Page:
The New York Times bestselling novel by the author of The Interestings and The Female Persuasion that woke up critics, book clubs, and women everywhere.
For a group of four New York friends the past decade has been defined largely by marriage and motherhood, but it wasn’t always that way. Growing up, they had been told that their generation would be different. And for a while this was true. They went to good colleges and began high-powered careers. But after marriage and babies, for a variety of reasons, they decided to stay home, temporarily, to raise their children. Now, ten years later, they are still at home, unsure how they came to inhabit lives so different from the ones they expected—until a new series of events begins to change the landscape of their lives yet again, in ways they couldn’t have predicted.
Written in Meg Wolitzer’s inimitable, glittering style, The Ten-Year Nap
is wickedly observant, knowing, provocative, surprising, and always entertaining, as it explores the lives of its women with candor, wit, and generosity.
Meg Wolitzers's newest book, The Interestings
, is now available from Riverhead Books.
is the New York Times
bestselling author of The Interestings
, The Uncoupling
, The Ten-Year Nap
, The Position
, The Wife
, and Sleepwalking.
She is also the author of the young adult novel, Belzhar
. Wolitzer lives in New York City.
"Wolitzer is as precise and rigorous an observer of social status as Tom Wolfe; she is as invisibe and pitiless and clear-eyed a chronicler of female-male tandems as Philip Roth or John Updike." --Chicago Tribune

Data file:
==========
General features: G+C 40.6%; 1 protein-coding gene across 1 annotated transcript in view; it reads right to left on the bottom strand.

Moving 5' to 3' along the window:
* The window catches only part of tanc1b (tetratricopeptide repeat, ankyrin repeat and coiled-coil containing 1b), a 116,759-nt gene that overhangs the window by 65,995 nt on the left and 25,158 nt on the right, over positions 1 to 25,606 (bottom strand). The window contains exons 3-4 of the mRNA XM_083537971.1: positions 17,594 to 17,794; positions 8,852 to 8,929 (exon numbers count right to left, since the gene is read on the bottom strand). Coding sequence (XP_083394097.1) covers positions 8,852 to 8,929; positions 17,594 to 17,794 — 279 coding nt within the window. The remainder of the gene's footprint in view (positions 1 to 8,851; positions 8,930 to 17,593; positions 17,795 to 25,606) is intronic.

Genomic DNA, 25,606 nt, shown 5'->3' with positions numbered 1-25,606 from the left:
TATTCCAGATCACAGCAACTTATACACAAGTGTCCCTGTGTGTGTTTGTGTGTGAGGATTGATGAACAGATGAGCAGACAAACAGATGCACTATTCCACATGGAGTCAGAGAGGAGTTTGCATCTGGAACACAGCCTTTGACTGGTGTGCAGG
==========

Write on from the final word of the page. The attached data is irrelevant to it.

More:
"Very entertaining. The tartly funny Wolitzer is a miniaturist who can nail a contemporary type, scene, or artifact with deadeye accuracy." --The New York Times
"Wolitzer perfectly captures her women's resolve in the face of a dizzying array of conflicting loyalties. To whom does a woman owe her primary allegiance? Her children? Her mother? Her friends, spouse, community? God forbid, herself?" --The Washington Post
"What determines a woman's worth?... Wolitzer's middle-aged moms are flawed: selfish, neurotic, and occasionally petty. But they-- and their conflicts-- feels vividly, satisfyingly real." --Entertainment Weekly
"Wolitzer's great ear for dialogues and for insinuating humor into seriousness make this noel a though-provoking pleasure to read." --The Seattle Times